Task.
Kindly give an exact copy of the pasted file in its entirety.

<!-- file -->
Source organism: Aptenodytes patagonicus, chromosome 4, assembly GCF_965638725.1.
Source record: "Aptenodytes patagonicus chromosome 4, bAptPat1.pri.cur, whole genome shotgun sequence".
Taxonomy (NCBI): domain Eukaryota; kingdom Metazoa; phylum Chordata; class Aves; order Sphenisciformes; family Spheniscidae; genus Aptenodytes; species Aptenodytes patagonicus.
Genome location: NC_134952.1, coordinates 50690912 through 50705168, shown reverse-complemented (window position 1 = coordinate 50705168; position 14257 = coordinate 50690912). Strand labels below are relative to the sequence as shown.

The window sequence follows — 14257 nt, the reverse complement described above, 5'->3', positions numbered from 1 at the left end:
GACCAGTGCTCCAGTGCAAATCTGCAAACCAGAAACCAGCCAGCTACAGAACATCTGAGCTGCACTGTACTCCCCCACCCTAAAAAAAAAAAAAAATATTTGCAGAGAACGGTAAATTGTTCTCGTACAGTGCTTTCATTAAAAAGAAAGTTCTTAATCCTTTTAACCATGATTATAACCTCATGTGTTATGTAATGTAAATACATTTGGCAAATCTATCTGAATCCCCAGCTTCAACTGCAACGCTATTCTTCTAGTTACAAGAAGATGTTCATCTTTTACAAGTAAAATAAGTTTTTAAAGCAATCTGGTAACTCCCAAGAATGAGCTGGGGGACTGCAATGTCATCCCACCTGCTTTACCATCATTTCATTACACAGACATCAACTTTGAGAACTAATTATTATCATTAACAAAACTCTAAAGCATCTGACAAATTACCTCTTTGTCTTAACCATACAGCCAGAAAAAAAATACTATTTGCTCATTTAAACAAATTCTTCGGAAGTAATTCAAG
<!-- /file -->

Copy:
Source organism: Aptenodytes patagonicus, chromosome 4, assembly GCF_965638725.1.
Source record: "Aptenodytes patagonicus chromosome 4, bAptPat1.pri.cur, whole genome shotgun sequence".
Taxonomy (NCBI): domain Eukaryota; kingdom Metazoa; phylum Chordata; class Aves; order Sphenisciformes; family Spheniscidae; genus Aptenodytes; species Aptenodytes patagonicus.
Genome location: NC_134952.1, coordinates 50690912 through 50705168, shown reverse-complemented (window position 1 = coordinate 50705168; position 14257 = coordinate 50690912). Strand labels below are relative to the sequence as shown.

The window sequence follows — 14257 nt, the reverse complement described above, 5'->3', positions numbered from 1 at the left end:
GACCAGTGCTCCAGTGCAAATCTGCAAACCAGAAACCAGCCAGCTACAGAACATCTGAGCTGCACTGTACTCCCCCACCCTAAAAAAAAAAAAAAATATTTGCAGAGAACGGTAAATTGTTCTCGTACAGTGCTTTCATTAAAAAGAAAGTTCTTAATCCTTTTAACCATGATTATAACCTCATGTGTTATGTAATGTAAATACATTTGGCAAATCTATCTGAATCCCCAGCTTCAACTGCAACGCTATTCTTCTAGTTACAAGAAGATGTTCATCTTTTACAAGTAAAATAAGTTTTTAAAGCAATCTGGTAACTCCCAAGAATGAGCTGGGGGACTGCAATGTCATCCCACCTGCTTTACCATCATTTCATTACACAGACATCAACTTTGAGAACTAATTATTATCATTAACAAAACTCTAAAGCATCTGACAAATTACCTCTTTGTCTTAACCATACAGCCAGAAAAAAAATACTATTTGCTCATTTAAACAAATTCTTCGGAAGTAATTCAAG